He wants to kill that mutant right there and right now, because that will also be what I want to do. Only thing is, he just realizes his weapon is still on the floor. And his own fear locks him in an immobilize state.
I have to intervene again.
Another "bang!" from my rifle. The creature shakes from the impact, convulsed violently and lies silently, without any movement. Its tendrils all descend downwards. The legs and hands no longer move to crawl towards the boy.
The bloodsucker is dead.
The kid looks fearfully around for unwanted guests, who he thinks now wants to kill him. He looks towards me, and scans around again, this time weapon in hand. He is only frightened, I know. He has the look of infantrymen caught out in the open when a well-hidden sniper takes out their CO. He will calm down soon.
The boy's expression soon retreats toa relieved look on his face, certain that his peril has passed. But there is still a nagging surprise and curiosity of what has happened in the pass minute. He looks around, a smile on his face, trying to look for his saviour.
His saviour is somewhere up a tree, in a ghillie suit, peering at him right now with a sniper rifle. He cannot see me, I am sure of it, despite his intense search and scan around his surrounding. Distance and camouflage are on my side.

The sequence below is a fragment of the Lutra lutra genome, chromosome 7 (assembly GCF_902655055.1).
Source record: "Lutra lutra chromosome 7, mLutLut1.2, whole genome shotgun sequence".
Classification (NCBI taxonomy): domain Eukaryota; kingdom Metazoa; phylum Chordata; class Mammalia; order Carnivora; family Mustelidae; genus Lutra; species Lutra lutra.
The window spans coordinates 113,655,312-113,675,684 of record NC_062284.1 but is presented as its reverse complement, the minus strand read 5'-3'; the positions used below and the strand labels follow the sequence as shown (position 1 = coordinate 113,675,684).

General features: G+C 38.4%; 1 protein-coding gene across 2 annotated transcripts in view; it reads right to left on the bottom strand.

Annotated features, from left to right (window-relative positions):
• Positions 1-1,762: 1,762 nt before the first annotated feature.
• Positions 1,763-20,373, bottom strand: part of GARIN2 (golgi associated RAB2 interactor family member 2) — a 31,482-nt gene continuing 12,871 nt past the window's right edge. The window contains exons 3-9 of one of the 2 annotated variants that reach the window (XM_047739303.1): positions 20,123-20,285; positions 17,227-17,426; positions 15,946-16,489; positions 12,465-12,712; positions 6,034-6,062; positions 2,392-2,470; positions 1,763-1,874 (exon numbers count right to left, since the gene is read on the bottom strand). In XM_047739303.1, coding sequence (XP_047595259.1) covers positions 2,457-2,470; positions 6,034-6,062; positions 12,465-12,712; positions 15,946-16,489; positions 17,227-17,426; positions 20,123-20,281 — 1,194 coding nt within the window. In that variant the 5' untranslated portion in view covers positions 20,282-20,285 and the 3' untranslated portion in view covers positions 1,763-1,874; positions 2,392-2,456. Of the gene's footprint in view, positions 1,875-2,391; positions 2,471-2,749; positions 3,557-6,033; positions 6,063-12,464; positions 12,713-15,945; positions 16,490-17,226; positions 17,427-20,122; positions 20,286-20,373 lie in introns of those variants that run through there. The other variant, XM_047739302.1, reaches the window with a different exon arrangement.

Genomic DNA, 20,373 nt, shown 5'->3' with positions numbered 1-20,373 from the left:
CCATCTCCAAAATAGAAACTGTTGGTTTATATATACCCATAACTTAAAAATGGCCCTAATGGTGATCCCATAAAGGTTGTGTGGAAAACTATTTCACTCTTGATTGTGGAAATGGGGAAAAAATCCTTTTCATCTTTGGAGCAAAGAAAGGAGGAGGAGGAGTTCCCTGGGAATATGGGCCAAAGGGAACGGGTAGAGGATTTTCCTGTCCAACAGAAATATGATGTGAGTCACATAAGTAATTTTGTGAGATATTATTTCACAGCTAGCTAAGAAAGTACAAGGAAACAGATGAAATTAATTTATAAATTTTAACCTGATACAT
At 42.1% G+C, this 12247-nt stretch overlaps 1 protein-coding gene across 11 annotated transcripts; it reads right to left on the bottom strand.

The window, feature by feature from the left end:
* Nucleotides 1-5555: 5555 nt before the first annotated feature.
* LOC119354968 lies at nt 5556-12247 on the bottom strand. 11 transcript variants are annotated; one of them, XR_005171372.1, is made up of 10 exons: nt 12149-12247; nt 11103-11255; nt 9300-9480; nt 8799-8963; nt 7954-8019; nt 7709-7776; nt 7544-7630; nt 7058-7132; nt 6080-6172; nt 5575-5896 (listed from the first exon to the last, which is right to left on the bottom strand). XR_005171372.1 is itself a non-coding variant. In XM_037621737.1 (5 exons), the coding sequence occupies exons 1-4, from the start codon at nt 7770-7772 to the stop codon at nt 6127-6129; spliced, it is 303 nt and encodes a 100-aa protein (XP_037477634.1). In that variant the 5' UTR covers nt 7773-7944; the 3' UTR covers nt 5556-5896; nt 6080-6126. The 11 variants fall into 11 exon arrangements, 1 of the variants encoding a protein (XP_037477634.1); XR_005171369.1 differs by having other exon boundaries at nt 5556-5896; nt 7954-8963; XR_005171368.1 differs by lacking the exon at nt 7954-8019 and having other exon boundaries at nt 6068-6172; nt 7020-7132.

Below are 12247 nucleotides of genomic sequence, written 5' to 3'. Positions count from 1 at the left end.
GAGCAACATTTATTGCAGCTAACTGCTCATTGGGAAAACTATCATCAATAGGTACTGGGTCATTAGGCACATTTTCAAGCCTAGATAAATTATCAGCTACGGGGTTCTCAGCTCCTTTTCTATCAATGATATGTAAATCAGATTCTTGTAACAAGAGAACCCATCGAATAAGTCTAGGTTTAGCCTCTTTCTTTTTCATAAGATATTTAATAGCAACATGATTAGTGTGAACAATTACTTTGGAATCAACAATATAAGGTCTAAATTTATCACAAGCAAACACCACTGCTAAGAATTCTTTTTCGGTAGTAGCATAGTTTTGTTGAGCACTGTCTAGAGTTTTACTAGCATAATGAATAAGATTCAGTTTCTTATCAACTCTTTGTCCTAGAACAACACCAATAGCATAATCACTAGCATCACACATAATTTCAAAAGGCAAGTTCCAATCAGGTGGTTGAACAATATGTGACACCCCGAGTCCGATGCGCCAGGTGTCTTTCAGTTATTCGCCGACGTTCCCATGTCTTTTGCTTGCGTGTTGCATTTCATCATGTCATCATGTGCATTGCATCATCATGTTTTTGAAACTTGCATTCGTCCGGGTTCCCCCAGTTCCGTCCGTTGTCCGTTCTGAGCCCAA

Finally, he says something. I am sure it is not loud enough to be audible for me to hear, and it is not in English. But I am sure it is a "Thank you."
I have got my reward. It is far more satisfying than managing to nail down an enemy with a bulls eye.
It is helping people when they don't know who you are and where you are, but they are grateful that you just save their life. And the cherry on the cake is that they will never know your identity. Those people you help will live on borrowed time because you let them live, not stand by and watch them die.
The joy of bring a good sniper.
Great, independant Iraq War journalism: http://michaelyon.blogspot.com/
From the halls of Montezuma To the shores of Tripoli'
We fight our countrys battles In the air', on land, and sea.
First to fight for right and freedom , And to keep our honor clean,
We are proud to claim the title Of United States Marines.
Our flags unfurl'd to every breeze From dawn to setting sun';
We have fought in every clime and place Where we could take a gun.
In the snow of far-off northern lands And in sunny tropic scenes,
You will find us always on the job - The United States Marines.
Here's health to you and to our Corps Which we are proud to serve;
In many a strife we've fought for life And never lost our nerve.
If the Army and the Navy Ever gaze on Heaven's scenes,
They will find the streets are guarded By United States Marines. - US Marines Hymn